alexa Prevalance Pseudomonas aeruginosa Among Libyan Patients and its Association with Hospital's Environment in Benghazi
ISSN: 2161-0703

Journal of Medical Microbiology & Diagnosis
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Research Article

Prevalance Pseudomonas aeruginosa Among Libyan Patients and its Association with Hospital's Environment in Benghazi

Jamila M.M ALshaiki1*and Ahmed A. Toweir2

1Benghazi Medical Center, Laboratory Center, Libya

2Department of Community Medicine, Faculty of Medicine, Garyounis University, Benghazi, Libya

*Corresponding Author:
ALshaiki JMM
Benghazi Medical Center
Laboratory Center, Benghazi, Libya
Tel: 218922646720
E-mail: [email protected]

Received Date: December 22, 2016 Accepted Date: June 21, 2017 Published Date: June 23, 2017

Citation: ALshaiki JMM, Toweir AA (2017) Prevalance Pseudomonas aeruginosa Among Libyan Patients and its Association with Hospital’s Environment in Benghazi. J Med Microb Diagn 6: 257. doi:10.4172/2161-0703.1000257

Copyright: © 2017 ALshaiki JMM, et al. This is an open-access article distributed under the terms of the Creative Commons Attribution License, which permits unrestricted use, distribution, and reproduction in any medium, provided the original author and source are credited.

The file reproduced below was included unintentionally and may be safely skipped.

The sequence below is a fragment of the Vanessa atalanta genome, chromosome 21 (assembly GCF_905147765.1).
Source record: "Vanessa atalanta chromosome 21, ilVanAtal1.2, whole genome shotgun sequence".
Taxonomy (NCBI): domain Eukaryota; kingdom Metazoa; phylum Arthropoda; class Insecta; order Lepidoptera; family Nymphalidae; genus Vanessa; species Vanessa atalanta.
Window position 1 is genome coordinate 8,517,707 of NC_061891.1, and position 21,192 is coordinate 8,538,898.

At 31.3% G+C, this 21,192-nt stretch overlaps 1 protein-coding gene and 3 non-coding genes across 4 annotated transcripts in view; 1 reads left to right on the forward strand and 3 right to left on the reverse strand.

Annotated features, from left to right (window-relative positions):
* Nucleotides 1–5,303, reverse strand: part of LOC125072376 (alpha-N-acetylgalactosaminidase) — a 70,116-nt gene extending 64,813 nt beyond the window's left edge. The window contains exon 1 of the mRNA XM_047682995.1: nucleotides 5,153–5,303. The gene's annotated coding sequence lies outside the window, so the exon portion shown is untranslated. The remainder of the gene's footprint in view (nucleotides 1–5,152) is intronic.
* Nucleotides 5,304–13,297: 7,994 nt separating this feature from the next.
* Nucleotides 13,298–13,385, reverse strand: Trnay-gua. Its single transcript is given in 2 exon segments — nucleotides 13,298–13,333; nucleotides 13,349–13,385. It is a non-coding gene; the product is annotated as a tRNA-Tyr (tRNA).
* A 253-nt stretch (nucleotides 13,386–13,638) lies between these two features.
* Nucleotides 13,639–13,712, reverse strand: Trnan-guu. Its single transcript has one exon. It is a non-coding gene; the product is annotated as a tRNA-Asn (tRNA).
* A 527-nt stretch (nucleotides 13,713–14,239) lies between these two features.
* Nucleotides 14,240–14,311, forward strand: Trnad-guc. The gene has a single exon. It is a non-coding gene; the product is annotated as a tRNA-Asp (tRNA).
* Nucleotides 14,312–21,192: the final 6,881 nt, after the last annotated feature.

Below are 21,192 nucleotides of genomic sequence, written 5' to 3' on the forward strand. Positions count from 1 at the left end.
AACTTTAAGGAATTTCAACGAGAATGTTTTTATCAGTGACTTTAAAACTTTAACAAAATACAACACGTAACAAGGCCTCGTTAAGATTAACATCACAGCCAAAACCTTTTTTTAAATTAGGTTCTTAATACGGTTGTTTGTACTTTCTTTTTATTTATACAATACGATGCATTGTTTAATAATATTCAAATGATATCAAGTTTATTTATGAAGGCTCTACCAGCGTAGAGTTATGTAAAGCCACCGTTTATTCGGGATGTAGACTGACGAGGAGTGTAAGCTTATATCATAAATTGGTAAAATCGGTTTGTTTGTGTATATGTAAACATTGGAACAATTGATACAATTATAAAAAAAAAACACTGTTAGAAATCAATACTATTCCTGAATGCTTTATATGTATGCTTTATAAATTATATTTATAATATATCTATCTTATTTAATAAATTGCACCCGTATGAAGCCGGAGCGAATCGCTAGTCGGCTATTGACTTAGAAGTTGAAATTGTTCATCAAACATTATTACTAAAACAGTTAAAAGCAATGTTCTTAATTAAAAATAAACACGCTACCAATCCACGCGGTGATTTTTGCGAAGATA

A cross sectional study was carried out which included 300 clinical specimens such as urine, pus, throat swabs, ear swabs, blood, taken from patients admitted to different departments, in addition to 300 samples from the surrounding environment in four hospitals in Benghazi. The aim is to identify the major strains of P aeruginosa isolated from various sources in different hospitals from both the patients and surrounding environment, also to determine the level of resistance to the widely used antibiotics in clinical isolates of P aeruginosa. P aeruginosa were isolated from 91 clinical specimens and 18 from environmental sources. All were Gram negative motile bacilli, oxidase positive and grew at 42ºC. All isolates were confirmed by Analytical Profile Index (API 20 NE) for their biochemical activity, all were positive for arginine dihydrogenase, citrate utilization and gelatin hydrolysis, while 37.4% were positive for aerobic glucose utilization. The antibiotic sensitivity tests were carried out according to the disc diffusion method (modified kirby bauer technique). Out of 91 strains of P aeruginosa isolated from clinical specimens and 18 strains from the environment, the most effective antibiotics were respectively Ciprofloxacin (82.2%, 83.3%), Imipenem (80.2%, 72.2%), Amikacin (72.5%, 77.8%) and Tobramycin (49.5%, 50%) Gentamicin showed lowest rate of sensitivity (42.2%, 50%). Other antibiotics tested: ampicillin, chloramphenicol, augmentin, pipemidic acid, colistin sulphate and nalidixic acid. The strains isolated were found to have high or total resistance to them. Pyocin typing was used for the characterization of 109 isolates of Pseudomonas aeruginosa isolated. The scheme of Gillies and Govan was adopted and the procedure gave 86.8% of clinical isolates were typable, while 50% of environmental isolates were typable, 12 (15%) of 79 typable strains isolates from clinical specimens were classifiable while 67 (85%) were nonclassifiable. More over all typable isolates from environment were nonclassifiable. The study concludes that Pseudomonas infection is high among our patients in Benghazi hospitals, and reflects the hospital environment as source of infection. This study also recommends that there should be a review in the current antibiotics policy.


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